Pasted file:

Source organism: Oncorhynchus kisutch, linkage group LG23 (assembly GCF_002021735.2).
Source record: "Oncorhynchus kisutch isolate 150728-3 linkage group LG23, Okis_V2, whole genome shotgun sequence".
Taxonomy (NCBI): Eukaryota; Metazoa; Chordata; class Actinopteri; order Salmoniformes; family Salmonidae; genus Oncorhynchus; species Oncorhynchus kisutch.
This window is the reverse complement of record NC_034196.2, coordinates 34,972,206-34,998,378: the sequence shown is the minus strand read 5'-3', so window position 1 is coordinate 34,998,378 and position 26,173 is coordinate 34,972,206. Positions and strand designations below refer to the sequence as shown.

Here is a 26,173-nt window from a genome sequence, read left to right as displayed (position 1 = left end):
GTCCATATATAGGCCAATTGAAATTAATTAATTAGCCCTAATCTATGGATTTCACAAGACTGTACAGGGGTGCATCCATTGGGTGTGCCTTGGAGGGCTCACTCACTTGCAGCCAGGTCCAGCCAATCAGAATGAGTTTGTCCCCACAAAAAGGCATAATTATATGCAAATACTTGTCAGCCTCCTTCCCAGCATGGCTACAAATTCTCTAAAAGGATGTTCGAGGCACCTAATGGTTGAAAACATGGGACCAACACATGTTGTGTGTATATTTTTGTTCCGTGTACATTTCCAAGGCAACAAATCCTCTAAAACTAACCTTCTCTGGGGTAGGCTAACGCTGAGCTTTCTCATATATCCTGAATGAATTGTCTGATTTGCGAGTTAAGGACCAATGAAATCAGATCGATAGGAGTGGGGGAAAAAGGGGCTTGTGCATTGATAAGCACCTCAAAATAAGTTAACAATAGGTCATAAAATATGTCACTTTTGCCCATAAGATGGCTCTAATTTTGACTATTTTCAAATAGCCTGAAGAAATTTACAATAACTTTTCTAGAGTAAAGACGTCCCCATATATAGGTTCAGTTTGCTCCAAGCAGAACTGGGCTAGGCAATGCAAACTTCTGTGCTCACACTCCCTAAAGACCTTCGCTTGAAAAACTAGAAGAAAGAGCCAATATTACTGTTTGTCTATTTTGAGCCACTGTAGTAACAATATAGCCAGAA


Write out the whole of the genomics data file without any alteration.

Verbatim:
Source organism: Oncorhynchus kisutch, linkage group LG23 (assembly GCF_002021735.2).
Source record: "Oncorhynchus kisutch isolate 150728-3 linkage group LG23, Okis_V2, whole genome shotgun sequence".
Taxonomy (NCBI): Eukaryota; Metazoa; Chordata; class Actinopteri; order Salmoniformes; family Salmonidae; genus Oncorhynchus; species Oncorhynchus kisutch.
This window is the reverse complement of record NC_034196.2, coordinates 34,972,206-34,998,378: the sequence shown is the minus strand read 5'-3', so window position 1 is coordinate 34,998,378 and position 26,173 is coordinate 34,972,206. Positions and strand designations below refer to the sequence as shown.

Here is a 26,173-nt window from a genome sequence, read left to right as displayed (position 1 = left end):
GTCCATATATAGGCCAATTGAAATTAATTAATTAGCCCTAATCTATGGATTTCACAAGACTGTACAGGGGTGCATCCATTGGGTGTGCCTTGGAGGGCTCACTCACTTGCAGCCAGGTCCAGCCAATCAGAATGAGTTTGTCCCCACAAAAAGGCATAATTATATGCAAATACTTGTCAGCCTCCTTCCCAGCATGGCTACAAATTCTCTAAAAGGATGTTCGAGGCACCTAATGGTTGAAAACATGGGACCAACACATGTTGTGTGTATATTTTTGTTCCGTGTACATTTCCAAGGCAACAAATCCTCTAAAACTAACCTTCTCTGGGGTAGGCTAACGCTGAGCTTTCTCATATATCCTGAATGAATTGTCTGATTTGCGAGTTAAGGACCAATGAAATCAGATCGATAGGAGTGGGGGAAAAAGGGGCTTGTGCATTGATAAGCACCTCAAAATAAGTTAACAATAGGTCATAAAATATGTCACTTTTGCCCATAAGATGGCTCTAATTTTGACTATTTTCAAATAGCCTGAAGAAATTTACAATAACTTTTCTAGAGTAAAGACGTCCCCATATATAGGTTCAGTTTGCTCCAAGCAGAACTGGGCTAGGCAATGCAAACTTCTGTGCTCACACTCCCTAAAGACCTTCGCTTGAAAAACTAGAAGAAAGAGCCAATATTACTGTTTGTCTATTTTGAGCCACTGTAGTAACAATATAGCCAGAA